"That's Grumman Airport," my dad used to say. "Late at night, I can hear them testing engines over there."
Okay, Grumman was never an "airport." But it certainly was big enough to be one. Grumman was an aerospace equipment manufacturer that was in business in central Long Island from 1930 to 1994, when it sold to Northrop and closed up that particular shop.Their heyday was during the Cold War. Their products were so durable and reliable, many people just referred to them as an "iron factory."
Inevitably, a large-scale manufacturer in the late 20th century was going to use chemicals, and before the 1970s, no one gave a thought to what those chemicals were, where they could go, and what they could do when they got there. We started learning about environmental pollution when we were in middle school, and part of the uneasy feeling it gave us could be articulated as "Man, that's awful! ...But what exactly are we supposed to do about it?"
We knew better than to litter, or to buy aerosol products with CFCs (and fortunately, that dilemma was taken out of our hands after the government mandated that aerosols be reformulated, so we could use them without enlarging the hole in the ozone layer). But the heavy lifting, we knew, would have to be done by these manufacturers, and we assumed that the EPA would have enough authority to make them comply.
Well, surprise... there are some people out there who want to eliminate the EPA. It doesn't much help the agency's cause to have precipitated a huge spill into a Colorado river just this summer...
But why should we NEED government regulation in the first place? No one can claim ignorance of environmental impact any longer. You would THINK that people running factories would know that they and their families were just as vulnerable to toxic runoff in the water supply as anyone else, but sadly, the love of money seems to have blinded them to this simple biological fact. Not just for Grumman, but for every large-scale polluter anywhere in the world -- down here in Tennessee, we're still waiting to see how the 2008 coal-ash spill in Kingston TN will change the lives of everyone between there and the Atlantic ocean. The most horrifying thing about this, to me, is how the people responsible seem to have an attitude of "Oh, well, shit happens, whaddya gonna do?" In the South, it's more likely to be phrased as "It's God's will."
Growing up on Long Island in the 1960s and 1970s, we were often told about our water -- how amazingly pure and clean it was. New York City got theirs via a network of reservoirs that stretched all the way up to the Canadian border. You don't normally think of New York City in connection with "clean and pure," but them's was the facts back then. You didn't even have to look it up -- the water in New York really did taste better than in most other places. A classmate moved to Florida, where their water is often drawn from sulfur-infused wells -- she came back to visit and couldn't get enough of the tap water that we took so for granted. It was good stuff.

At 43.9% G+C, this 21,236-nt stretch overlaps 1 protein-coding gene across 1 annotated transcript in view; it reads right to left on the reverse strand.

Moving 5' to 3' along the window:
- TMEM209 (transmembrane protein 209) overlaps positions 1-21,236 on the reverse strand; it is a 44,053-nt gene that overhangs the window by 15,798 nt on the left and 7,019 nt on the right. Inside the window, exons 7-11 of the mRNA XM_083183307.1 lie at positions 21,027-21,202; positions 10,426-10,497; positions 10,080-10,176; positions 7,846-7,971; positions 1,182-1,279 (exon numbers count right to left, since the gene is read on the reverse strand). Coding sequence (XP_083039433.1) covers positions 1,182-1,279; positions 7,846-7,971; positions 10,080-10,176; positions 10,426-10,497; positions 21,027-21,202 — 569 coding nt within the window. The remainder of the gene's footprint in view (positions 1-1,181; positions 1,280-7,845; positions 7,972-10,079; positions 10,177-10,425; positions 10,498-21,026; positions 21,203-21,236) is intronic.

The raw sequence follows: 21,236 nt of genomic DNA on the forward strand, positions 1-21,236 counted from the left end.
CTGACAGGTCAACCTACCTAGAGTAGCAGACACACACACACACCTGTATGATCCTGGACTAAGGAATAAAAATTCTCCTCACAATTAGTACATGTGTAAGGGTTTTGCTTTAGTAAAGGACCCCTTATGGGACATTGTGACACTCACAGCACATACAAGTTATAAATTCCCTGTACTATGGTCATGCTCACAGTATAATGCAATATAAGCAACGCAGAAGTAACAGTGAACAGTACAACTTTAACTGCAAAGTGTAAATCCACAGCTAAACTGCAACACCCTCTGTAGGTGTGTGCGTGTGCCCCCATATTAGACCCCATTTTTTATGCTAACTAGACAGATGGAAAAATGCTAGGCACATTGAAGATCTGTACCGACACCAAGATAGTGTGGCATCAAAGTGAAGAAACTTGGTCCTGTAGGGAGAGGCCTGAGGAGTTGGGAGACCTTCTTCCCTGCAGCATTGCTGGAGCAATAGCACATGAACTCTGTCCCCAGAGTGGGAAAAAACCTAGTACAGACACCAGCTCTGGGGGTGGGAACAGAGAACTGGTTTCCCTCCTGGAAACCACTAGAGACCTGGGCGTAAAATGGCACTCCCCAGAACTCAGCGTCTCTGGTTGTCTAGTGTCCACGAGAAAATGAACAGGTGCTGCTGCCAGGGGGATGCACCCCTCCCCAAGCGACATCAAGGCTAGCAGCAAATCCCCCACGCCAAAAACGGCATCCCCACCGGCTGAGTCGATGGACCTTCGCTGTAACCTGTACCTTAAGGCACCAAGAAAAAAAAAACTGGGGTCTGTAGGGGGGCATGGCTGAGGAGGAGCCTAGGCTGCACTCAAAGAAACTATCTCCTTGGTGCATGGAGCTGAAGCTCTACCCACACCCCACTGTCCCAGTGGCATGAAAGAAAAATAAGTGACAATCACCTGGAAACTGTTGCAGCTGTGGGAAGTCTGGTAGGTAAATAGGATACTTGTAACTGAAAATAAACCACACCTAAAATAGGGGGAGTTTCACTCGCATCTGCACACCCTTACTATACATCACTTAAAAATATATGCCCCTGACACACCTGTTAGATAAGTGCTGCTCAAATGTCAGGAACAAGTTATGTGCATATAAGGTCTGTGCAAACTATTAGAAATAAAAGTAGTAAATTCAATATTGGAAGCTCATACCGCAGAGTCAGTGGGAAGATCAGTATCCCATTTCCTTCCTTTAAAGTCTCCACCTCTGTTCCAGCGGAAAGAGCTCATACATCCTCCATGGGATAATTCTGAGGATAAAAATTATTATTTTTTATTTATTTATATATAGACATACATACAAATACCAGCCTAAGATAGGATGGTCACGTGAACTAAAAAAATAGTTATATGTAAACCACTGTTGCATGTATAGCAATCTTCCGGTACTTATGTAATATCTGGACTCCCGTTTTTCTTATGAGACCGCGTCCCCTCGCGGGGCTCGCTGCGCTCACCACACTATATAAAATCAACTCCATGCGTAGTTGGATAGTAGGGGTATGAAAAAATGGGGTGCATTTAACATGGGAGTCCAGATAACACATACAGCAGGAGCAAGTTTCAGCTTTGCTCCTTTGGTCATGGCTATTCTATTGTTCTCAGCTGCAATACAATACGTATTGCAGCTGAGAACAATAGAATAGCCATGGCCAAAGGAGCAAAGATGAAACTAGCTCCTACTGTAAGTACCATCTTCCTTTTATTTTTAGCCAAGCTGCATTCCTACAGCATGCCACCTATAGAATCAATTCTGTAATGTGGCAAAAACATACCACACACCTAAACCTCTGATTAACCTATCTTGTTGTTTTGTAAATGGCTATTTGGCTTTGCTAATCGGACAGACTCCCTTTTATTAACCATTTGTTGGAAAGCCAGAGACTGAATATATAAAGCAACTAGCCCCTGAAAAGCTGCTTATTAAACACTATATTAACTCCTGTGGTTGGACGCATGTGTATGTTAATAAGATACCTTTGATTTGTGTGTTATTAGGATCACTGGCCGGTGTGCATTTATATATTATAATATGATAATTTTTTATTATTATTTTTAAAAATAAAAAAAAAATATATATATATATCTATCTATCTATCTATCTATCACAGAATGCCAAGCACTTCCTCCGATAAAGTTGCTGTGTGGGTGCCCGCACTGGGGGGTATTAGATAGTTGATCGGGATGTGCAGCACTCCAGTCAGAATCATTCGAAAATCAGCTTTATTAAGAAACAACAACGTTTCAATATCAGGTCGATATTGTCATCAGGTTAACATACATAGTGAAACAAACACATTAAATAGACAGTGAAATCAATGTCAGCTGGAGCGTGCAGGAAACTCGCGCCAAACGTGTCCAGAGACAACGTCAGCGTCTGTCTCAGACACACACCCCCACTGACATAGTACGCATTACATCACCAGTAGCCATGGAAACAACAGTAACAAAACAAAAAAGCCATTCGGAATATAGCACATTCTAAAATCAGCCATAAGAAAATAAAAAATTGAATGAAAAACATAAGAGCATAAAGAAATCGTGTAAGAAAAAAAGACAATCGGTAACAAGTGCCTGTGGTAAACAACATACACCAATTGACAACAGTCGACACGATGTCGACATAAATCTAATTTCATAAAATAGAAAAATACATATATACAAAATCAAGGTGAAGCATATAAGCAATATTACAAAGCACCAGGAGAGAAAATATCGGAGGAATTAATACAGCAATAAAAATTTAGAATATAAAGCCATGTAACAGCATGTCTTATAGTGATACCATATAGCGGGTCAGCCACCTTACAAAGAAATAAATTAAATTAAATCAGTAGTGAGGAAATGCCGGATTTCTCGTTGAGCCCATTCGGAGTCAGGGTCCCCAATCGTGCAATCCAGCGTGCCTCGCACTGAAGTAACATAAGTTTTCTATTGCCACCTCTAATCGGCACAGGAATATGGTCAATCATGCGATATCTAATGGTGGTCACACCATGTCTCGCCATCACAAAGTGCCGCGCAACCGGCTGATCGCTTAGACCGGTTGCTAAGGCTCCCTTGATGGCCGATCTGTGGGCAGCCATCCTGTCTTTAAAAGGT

Fast-forward to this weekend. I was checking a Facebook page related to my home town, in preparation for my 40th high school reunion in October. My friends who still live there are talking about mysterious rashes they've been getting (by process of elimination, they've had to conclude that the problem lies in their shower water). The water even looks funny now. Sales of bottled water are going through the roof, like they are everywhere else.
Diagrams show what have come to be known as The Plumes. Sounds so pretty, doesn't it? But The Plumes are pools of carcinogenic pollutants that sullied the groundwater directly under Grumman for decades. And Grumman was so huge, the problem stayed largely confined to their property for the longest time. But when Grumman closed up shop and the land it sat on was converted to residential and commercial property, the usual surveys and studies revealed the extent of this "plume." More horrifying, the sludge had traveled much farther than anyone suspected. People many miles south were going about their business, innocent of what was bearing down on them, right under their feet.
I think it's a fairy tale that scientists and government officials can make this poisonous crap go away. The only place for it to go is the ocean, and we already know that our oceans have been gasping for breath since the mid-20th century. They've been besieged from all sides with fanatical over-fishing; islands of plastic landfill rejects that strangle sea birds, fish and mammals; raw sewage being pumped straight in from places that don't have the money to construct purification plants (which is most places, even in the US), nuclear bomb tests in the 1940s and 1950s, and large-scale disasters like the BP oil spill in 2010, and Fukushima in 2011.
The land's a mess; the water is a mess... And where does all that bottled water come from, anyway? And what happens when that "where" is used up?
Yes, this post is a bummer. I'm angry that my kid and his kids stand to inherit the ignorance and carelessness of their ancestors, who are now gone and don't have to take responsibility. And it looks like people my age and younger are taking the same "Oh, well, at least we've got money in the bank, fuck everyone else" attitude. I fear we've reached a point of no return. One day, all the taps are going to dry up and the world is going to turn into one big Scooby-Doo, with a "Rut-roh!" on its lips.
Where's Godzilla when we need him?